Saturday, November 10, 2012

Cardiac the Stray Kitten and Quicksilver the African Grey Parrot

This is Cardiac the stray kitten.
This is Quicksilver the African Grey deciding to go over on the bed near Cardiac the Stray Kitten.  Note the feathers standing up.  Note Cardiac's focus.
Cardiac made a slight jerk forward.  Quicksilver made an almost simultaneous slight jerk forward in response.  Cardiac desisted and to prove who was boss, Silver strutted behind her with his feathers puffed out looking LARGE.
Silver gambols back and they stare at each other.  As you see, Cardiac is smaller than Silver, which won't be the case for long.  Currently he could take her nose off, if she jumped him.  She only has milk teeth and her nails though needle like wouldn't do much damage but  as they could be coated with the bacteria from her mouth which can cause deadly infections in avian species, we want to develop a kind of no touching mutual respect between the two.

Interestingly Silver did not resort to his usual trick which he uses to  cow grown cats.  He walks up to them (flying would set off their hunting reflex) and makes a long drawn out angry meow an inch from their faces. The cats look both horrified and completely confused.  They retreat to go think about it.  Works every time.

Having given Cardiac the first lesson in parrot/kitten detente manners, Silver looks at me and says calmly, "Want up."
I put him on top of his cage where he helps himself to some Nutri-berries.
Being a kitten, Cardiac hasn't much of  an attention span for nothing happening.  She therefore rolls over and waggles her paws at me.  Which as she's exposed her genitals, we'll talk about the conflicting sexing of this kitten.  Given two kittens of opposite sexes, I can sex them.  When faced with a single kitten I don't feel completely competent.  Therefore I asked a former farm girl who said that she was female.  I then asked a former Humane Society worker who pronounced her male--  then a former farm boy, who said female.  I myself am leaning toward female.  She goes to the vet for her first visit tomorrow for the final proclamation.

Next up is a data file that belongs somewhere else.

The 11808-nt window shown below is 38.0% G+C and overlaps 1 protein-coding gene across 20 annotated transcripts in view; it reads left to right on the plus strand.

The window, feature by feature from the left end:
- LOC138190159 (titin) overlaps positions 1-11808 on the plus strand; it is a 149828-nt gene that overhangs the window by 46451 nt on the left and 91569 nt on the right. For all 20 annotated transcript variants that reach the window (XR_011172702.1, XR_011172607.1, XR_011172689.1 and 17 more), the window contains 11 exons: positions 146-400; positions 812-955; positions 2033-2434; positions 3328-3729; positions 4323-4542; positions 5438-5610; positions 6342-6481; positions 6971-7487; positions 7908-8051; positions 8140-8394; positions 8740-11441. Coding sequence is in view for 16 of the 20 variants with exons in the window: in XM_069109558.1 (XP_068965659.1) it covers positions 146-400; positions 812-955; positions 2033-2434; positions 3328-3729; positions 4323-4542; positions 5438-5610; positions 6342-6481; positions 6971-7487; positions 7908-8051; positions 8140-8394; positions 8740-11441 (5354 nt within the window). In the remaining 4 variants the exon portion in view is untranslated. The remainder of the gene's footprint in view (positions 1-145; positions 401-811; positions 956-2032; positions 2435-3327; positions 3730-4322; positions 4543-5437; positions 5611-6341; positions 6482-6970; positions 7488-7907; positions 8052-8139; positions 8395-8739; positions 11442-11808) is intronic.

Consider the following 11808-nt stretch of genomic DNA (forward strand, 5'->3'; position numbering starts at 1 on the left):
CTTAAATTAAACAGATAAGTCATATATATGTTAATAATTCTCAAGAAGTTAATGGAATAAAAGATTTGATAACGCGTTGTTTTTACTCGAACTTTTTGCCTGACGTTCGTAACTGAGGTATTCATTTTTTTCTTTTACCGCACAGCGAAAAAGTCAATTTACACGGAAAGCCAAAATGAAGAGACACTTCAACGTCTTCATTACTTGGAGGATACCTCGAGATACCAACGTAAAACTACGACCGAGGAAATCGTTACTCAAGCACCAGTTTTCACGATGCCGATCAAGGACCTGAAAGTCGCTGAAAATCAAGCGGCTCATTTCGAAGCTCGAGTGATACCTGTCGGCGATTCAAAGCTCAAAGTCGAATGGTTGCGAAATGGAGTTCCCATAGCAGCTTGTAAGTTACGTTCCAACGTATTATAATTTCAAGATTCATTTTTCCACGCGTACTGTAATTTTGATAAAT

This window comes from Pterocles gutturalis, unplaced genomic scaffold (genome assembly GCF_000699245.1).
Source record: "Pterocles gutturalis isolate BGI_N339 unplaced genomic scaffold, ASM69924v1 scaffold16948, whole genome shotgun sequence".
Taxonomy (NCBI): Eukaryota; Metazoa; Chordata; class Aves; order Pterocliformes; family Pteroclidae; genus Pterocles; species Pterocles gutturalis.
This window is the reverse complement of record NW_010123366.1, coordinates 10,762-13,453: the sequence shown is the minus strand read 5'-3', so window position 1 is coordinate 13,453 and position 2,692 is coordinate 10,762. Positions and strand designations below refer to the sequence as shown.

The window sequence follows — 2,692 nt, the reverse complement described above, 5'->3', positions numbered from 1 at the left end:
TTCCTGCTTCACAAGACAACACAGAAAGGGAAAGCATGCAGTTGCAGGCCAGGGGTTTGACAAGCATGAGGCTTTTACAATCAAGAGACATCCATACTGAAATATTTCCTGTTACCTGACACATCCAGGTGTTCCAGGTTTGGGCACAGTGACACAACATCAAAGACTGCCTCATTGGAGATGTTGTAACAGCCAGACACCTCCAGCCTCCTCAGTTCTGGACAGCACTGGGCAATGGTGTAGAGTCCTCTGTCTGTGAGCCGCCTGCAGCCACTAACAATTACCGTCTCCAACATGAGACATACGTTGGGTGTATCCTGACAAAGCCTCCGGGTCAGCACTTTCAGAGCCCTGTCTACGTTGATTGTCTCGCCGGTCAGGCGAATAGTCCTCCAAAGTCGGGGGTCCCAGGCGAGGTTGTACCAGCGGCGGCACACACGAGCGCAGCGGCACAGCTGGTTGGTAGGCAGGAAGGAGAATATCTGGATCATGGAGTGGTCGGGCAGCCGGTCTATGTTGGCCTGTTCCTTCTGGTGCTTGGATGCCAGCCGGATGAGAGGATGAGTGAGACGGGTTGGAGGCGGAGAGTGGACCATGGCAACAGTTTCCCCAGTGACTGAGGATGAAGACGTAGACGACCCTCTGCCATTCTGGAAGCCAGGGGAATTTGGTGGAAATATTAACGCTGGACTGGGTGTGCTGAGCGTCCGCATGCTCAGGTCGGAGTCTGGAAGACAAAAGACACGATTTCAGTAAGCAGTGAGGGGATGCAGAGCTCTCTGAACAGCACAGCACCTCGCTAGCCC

In the meantime, here is a overexposed and enlarged picture of the area in question.  Any kitten sexing mavins out there?

Why is kitten named Cardiac?  

At times the white spot on her chest can look rather like a heart.  And naming her Cupid just seemed completely vapid.  

Of course the spot can also look like a fancy chicken- beak left, or alternately a running sheepdog who has just bitten through an electrical cord.

I'm still somewhat open to suggestions.

Back to our inter-species situation--I'd left the room to go eat some lunch and was just picking up my plate to take it to the sink when I heard something fall to the floor in the bedroom.  I rushed in,  plate and all.

Silver was standing on the dresser having just shoved a bottle of hand lotion off the edge.  Cardiac was no where to be seen. My hope was Silver hadn't beaned her with the bottle. (Some of you will remember him sliding a drinking glass off the kitchen counter as an aerial bombardment aimed at Chekhov the Cat.)  I sat the plate down on the bed and started looking.  Under the bed, no.  In the bathroom, no...back to the bedroom...
What should I  find but Cardiac and Silver in a stand-off over the remnants of  my lunchNote Silver's expression. 
 Silver is now giving the cat one of his specie's "slitty eyed looks" which usually mean he's about to get aggressive.  He's bullied many a person out of their kornkurls at lunch with that look.  It is not working on kitten, though she is keeping an eye on him.
Horrified he watches Cardiac's tongue progress across the plate.
Silver walks over with purpose, crowds the camera, and says,"Mine!"  We have a small discussion about shoving things off of furniture.  

He isn't impressed and goes for a roll of paper towels on the other side of the bed and begins to tear them up with his beak.  An episode of misplaced aggression.  

Silver really would like to bite the kitten (or me) but he's been told she's a baby and in his favor when she cries, he does repeat in a very sweet voice, "It's okay.  It's okay."  

But that was before she appropriated the lunch plate.

Then it happens!
 The activity has attracted the cat away from the plate.

Silver walks up close to me again.
Silver then walks away and the kitten has begun to play.
 And Silver walks back over to me and says, "Want up".

What actually went on here?
  Donegal Browne

Tuesday, November 06, 2012

Karen Asks, "Is this some kind of Sapsucker and what is he doing?"

 Long time blog reader Karen Anne Kolling of Rhode Island snapped these pictures of a visitor to the The Gonzo Deck, sent them on, and asked,

"Is this a sapsucker of some kind?  I wondered why the deck railing was getting a little shredded :-) Sorry for the photo quality, I have translucent decals on the windows, supposedly highly visible to birds in their vision range."

Well Karen, I'd say you have a male Red-bellied Woodpecker.  

Yes I know, his belly doesn't look the least red, but if he were a bird skin and you turned his tummy just the right way in the right light, you might see a bit of a blush.  This is what comes of naming species from their skins as opposed to naming them from obvious characteristics in life.

Central Park has Red-bellies, one of which used to catch peanuts on the wing in his beak on a daily basis.  I watched him a lot.  And just once in the right angle of sun, I saw a slightly rosy flash off his abdomen.